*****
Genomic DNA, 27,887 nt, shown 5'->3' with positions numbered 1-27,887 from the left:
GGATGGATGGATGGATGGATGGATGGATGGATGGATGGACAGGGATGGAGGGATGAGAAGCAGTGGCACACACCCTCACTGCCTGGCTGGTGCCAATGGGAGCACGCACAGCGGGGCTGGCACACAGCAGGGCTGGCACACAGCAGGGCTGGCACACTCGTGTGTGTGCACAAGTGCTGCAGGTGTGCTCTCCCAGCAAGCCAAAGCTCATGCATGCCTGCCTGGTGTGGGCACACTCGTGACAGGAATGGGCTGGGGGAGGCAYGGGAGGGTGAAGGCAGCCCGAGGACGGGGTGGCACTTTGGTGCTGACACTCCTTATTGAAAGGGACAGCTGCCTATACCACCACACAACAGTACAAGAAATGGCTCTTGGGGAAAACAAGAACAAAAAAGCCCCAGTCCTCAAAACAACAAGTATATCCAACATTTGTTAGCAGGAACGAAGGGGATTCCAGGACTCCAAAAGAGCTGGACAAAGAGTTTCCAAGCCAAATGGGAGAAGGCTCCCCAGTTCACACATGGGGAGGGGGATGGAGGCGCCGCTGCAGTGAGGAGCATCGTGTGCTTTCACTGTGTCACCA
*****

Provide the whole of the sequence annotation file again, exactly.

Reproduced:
Genomic DNA, 27,887 nt, shown 5'->3' with positions numbered 1-27,887 from the left:
GGATGGATGGATGGATGGATGGATGGATGGATGGATGGACAGGGATGGAGGGATGAGAAGCAGTGGCACACACCCTCACTGCCTGGCTGGTGCCAATGGGAGCACGCACAGCGGGGCTGGCACACAGCAGGGCTGGCACACAGCAGGGCTGGCACACTCGTGTGTGTGCACAAGTGCTGCAGGTGTGCTCTCCCAGCAAGCCAAAGCTCATGCATGCCTGCCTGGTGTGGGCACACTCGTGACAGGAATGGGCTGGGGGAGGCAYGGGAGGGTGAAGGCAGCCCGAGGACGGGGTGGCACTTTGGTGCTGACACTCCTTATTGAAAGGGACAGCTGCCTATACCACCACACAACAGTACAAGAAATGGCTCTTGGGGAAAACAAGAACAAAAAAGCCCCAGTCCTCAAAACAACAAGTATATCCAACATTTGTTAGCAGGAACGAAGGGGATTCCAGGACTCCAAAAGAGCTGGACAAAGAGTTTCCAAGCCAAATGGGAGAAGGCTCCCCAGTTCACACATGGGGAGGGGGATGGAGGCGCCGCTGCAGTGAGGAGCATCGTGTGCTTTCACTGTGTCACCA